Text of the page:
The next most notable movers were Austrian-based Strabag group (+7.24%) and German-based Bilfinger (+7.24%).
The best performing group during the six-week period was that of equipment manufacturers. The CEE Index figure grew by 7.65%, with 16 out of the 21 listed OEMs seeing a rise in share price.
The biggest mover for the OEMs was US-based John Deere, increasing by 14.05%. John Deere is such a broad company that many influential arms of its business could impact upon its share value. The company purchased the Wirtgen group in September making it an instant market leader in roadbuilding technology across Europe. It also announced in June that it is investing the lucrative business of E-sports, creating a ‘Farming Simulator League’. It’s not surprising that John Deere is making this move as companies like Epic Games have made billions from the gaming industry. Epic made a reported US$2 million (€1.79 million) a day after its Fortnite game app was released on software company Apple’s mobile platform during April 2018.
Japanese-based Hitachi CM was the second highest mover with a share price increase of 12.17%. This is good news for the company as in the last assessed period, weeks 16 to 20, the company had declined in share value by 13.2%. This month the company seems to have almost returned to the level it was at before the dip in value.
The third highest mover was Finnish-based Metso (+11.85%). The industrial equipment and services company signed an agreement to acquire McCloskey International, a mobile crushing and screening equipment manufacturer based in Canada during June. Metso agreed a bilateral loan from Nordea Bank to ensure the acquisition. The value of the transaction was approximately CAD 420 million (€285.6 million) with an additional profitability-based earn-out consideration of up to CAD 35 million (€23.8 million) for the two-year period after closing. Pekka Vauramo, Metso’s president and CEO, said, “This acquisition is in line with Metso’s profitable growth strategy. It strengthens our aggregates business in key growth areas. The different cycles of aggregates balance our previously more mining focused Minerals portfolio well”.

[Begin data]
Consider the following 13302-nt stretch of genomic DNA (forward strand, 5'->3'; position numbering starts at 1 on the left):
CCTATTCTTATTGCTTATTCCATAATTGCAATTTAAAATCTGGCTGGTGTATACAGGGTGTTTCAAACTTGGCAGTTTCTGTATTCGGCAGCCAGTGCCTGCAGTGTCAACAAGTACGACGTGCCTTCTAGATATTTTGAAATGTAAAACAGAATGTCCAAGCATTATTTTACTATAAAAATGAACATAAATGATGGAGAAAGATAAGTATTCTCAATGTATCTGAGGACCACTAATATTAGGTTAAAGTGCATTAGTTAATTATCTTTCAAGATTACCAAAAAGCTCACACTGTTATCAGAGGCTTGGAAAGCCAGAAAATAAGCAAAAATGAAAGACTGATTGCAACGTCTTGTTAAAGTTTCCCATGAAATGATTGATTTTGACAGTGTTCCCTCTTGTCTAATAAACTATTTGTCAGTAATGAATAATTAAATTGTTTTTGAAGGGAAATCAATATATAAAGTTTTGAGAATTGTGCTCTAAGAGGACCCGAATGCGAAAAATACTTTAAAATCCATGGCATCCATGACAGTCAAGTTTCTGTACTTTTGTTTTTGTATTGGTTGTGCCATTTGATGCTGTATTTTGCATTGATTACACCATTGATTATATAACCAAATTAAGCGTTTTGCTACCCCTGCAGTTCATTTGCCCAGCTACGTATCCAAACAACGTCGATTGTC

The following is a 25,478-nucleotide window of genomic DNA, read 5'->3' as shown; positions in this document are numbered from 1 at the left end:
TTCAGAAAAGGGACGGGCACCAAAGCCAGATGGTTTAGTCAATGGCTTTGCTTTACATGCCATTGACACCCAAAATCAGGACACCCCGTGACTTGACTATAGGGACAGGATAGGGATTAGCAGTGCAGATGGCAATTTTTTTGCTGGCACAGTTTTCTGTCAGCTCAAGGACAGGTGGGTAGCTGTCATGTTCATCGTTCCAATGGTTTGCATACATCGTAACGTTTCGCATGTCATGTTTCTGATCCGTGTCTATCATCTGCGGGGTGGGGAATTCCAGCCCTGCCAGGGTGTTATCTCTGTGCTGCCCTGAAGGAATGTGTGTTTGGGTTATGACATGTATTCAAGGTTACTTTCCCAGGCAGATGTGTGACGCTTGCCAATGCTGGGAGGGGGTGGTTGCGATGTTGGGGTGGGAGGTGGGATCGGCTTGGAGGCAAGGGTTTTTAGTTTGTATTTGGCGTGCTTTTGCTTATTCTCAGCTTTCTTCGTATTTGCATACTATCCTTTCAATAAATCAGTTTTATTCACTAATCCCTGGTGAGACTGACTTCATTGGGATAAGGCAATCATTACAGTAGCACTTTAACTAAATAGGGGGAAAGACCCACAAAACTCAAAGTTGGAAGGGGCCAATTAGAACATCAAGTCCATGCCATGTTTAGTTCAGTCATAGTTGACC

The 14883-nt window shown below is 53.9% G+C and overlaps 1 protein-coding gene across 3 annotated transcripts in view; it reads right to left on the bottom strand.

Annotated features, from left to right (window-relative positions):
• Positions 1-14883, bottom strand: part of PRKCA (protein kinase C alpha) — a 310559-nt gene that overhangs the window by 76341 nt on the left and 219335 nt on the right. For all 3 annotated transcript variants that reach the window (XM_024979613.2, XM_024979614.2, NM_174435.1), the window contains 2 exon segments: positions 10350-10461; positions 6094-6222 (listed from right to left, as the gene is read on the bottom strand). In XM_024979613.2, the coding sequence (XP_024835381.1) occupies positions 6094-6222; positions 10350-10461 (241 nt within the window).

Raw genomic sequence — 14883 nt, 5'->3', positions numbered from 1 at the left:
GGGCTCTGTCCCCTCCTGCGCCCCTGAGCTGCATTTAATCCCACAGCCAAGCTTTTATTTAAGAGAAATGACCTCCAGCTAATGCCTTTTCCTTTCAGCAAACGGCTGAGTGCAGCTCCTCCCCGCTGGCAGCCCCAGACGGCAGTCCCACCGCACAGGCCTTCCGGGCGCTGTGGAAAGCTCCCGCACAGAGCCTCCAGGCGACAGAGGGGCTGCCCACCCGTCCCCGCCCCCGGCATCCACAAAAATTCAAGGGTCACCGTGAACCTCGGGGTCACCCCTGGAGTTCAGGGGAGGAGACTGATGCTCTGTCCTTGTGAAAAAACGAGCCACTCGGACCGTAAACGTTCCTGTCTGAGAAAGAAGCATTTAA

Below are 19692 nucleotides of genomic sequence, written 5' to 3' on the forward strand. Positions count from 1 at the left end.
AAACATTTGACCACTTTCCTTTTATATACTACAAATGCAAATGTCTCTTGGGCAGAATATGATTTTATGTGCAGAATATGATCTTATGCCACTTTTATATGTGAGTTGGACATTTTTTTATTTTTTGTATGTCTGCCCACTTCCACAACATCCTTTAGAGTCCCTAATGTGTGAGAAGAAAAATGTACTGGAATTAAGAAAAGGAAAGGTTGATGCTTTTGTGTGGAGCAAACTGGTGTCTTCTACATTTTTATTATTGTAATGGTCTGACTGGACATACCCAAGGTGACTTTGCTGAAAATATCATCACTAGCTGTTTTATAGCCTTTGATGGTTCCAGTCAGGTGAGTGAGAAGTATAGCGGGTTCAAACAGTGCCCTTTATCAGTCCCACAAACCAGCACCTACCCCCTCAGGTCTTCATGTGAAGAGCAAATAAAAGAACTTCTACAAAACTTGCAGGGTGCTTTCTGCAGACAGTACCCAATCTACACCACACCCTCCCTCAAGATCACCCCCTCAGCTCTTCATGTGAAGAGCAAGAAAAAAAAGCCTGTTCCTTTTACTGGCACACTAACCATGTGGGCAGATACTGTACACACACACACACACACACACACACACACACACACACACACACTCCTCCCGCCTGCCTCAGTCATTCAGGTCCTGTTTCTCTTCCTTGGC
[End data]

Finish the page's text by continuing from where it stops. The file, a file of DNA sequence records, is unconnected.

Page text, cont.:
The biggest decreases in share price were seen by French-based Haulotte group (-10.92%) and German-based Wacker Neuson (-5.03%).
In the last period, the CE listed materials producers were the worst performing group in terms of share value – falling by 6.1%. During weeks 20 to 26 the CEM Index picked up a bit, rising by 1.12%.
The best performing producer was Schneider Electric, growing by 9.3% in share value. At the end of June, the company hosted a capital markets day for investors and financial analysts. During the event the company management highlighted the group’s strategy and execution priorities and pledged to focus on expanding its triple integration strategy. The integration strategy involves: Integration of Energy and Automation; Integration from end-point to the cloud (external servers) enabled by EcoStruxure; and Integrated software throughout the lifecycle. This move is expected to improve efficiency for customers.
Read the full copy of the CE finance pages in the July/August edition of Construction Europe